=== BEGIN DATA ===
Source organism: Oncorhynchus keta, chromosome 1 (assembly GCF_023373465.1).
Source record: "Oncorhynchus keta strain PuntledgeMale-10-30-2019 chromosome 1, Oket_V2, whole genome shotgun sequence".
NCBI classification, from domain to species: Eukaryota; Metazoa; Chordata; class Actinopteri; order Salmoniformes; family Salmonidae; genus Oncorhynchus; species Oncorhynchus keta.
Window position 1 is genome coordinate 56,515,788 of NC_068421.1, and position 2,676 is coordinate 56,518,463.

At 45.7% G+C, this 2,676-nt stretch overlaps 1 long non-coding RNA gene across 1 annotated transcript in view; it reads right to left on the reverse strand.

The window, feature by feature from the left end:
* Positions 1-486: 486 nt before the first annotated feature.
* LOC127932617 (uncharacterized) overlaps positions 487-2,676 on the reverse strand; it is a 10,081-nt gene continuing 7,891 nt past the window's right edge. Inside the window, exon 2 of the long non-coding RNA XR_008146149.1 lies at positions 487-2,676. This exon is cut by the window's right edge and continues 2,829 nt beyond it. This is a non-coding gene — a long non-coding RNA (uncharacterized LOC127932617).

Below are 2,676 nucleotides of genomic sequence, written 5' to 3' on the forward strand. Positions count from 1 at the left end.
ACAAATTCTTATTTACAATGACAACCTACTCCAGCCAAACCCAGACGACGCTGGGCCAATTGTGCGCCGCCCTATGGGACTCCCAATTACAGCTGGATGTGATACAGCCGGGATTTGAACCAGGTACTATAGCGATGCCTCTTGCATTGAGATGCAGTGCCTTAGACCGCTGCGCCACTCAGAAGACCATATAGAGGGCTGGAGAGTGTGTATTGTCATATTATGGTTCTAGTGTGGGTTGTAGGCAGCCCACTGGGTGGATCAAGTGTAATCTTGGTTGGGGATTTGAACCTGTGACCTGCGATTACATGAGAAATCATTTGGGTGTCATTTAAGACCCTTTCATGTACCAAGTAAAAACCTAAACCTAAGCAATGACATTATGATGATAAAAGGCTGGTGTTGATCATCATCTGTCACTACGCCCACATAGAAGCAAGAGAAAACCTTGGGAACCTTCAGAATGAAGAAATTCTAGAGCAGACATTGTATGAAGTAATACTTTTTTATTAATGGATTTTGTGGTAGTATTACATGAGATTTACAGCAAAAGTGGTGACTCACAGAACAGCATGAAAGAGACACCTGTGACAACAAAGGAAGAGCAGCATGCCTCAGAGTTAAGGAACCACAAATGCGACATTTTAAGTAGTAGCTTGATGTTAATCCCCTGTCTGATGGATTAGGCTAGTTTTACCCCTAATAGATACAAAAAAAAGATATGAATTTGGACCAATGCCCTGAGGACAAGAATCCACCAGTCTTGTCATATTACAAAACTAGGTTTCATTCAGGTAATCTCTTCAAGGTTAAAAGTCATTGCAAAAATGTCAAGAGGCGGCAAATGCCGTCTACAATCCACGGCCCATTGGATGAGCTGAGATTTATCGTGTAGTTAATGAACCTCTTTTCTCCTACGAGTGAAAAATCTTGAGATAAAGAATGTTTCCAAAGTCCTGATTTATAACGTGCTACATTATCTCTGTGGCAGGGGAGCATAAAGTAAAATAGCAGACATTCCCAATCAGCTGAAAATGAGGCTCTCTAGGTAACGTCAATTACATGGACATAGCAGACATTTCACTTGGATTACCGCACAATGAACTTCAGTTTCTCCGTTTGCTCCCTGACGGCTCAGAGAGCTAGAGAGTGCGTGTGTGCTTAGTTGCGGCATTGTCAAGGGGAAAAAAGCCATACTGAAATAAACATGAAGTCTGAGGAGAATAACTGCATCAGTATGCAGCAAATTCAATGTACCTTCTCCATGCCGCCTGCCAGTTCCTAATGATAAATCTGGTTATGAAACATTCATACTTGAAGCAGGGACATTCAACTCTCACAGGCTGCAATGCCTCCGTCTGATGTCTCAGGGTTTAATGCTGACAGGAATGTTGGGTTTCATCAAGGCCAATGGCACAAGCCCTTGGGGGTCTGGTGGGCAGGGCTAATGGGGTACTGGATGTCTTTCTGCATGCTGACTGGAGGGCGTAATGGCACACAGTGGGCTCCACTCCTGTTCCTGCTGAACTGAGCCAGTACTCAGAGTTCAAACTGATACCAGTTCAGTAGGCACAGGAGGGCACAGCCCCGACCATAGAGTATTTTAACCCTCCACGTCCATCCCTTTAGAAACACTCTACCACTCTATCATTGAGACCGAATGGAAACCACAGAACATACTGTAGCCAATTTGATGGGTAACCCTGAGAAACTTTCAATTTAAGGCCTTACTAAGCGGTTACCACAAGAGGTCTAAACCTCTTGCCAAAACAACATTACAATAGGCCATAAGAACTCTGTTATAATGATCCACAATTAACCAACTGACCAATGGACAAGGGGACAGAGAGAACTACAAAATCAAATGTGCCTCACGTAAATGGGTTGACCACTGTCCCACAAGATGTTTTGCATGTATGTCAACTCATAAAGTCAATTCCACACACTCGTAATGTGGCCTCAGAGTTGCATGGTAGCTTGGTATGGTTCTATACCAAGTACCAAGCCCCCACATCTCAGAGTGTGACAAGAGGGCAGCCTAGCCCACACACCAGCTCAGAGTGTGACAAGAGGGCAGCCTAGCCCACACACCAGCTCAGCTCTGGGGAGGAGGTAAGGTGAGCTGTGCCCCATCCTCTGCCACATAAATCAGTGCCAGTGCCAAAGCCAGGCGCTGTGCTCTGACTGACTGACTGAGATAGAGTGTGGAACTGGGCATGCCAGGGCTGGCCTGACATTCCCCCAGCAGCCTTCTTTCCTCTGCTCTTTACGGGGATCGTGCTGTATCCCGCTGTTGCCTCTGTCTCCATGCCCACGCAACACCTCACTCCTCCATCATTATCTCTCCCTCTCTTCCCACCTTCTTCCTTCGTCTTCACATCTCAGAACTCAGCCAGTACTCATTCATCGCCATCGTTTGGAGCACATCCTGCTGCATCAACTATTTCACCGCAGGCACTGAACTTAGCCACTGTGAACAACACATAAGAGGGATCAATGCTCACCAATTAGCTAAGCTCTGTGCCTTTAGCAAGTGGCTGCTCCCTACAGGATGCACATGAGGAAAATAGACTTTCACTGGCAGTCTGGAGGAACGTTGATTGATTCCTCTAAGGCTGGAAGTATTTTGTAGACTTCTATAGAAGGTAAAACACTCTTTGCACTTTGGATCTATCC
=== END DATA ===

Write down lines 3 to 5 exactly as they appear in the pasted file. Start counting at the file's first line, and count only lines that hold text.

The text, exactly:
NCBI classification, from domain to species: Eukaryota; Metazoa; Chordata; class Actinopteri; order Salmoniformes; family Salmonidae; genus Oncorhynchus; species Oncorhynchus keta.
Window position 1 is genome coordinate 56,515,788 of NC_068421.1, and position 2,676 is coordinate 56,518,463.

At 45.7% G+C, this 2,676-nt stretch overlaps 1 long non-coding RNA gene across 1 annotated transcript in view; it reads right to left on the reverse strand.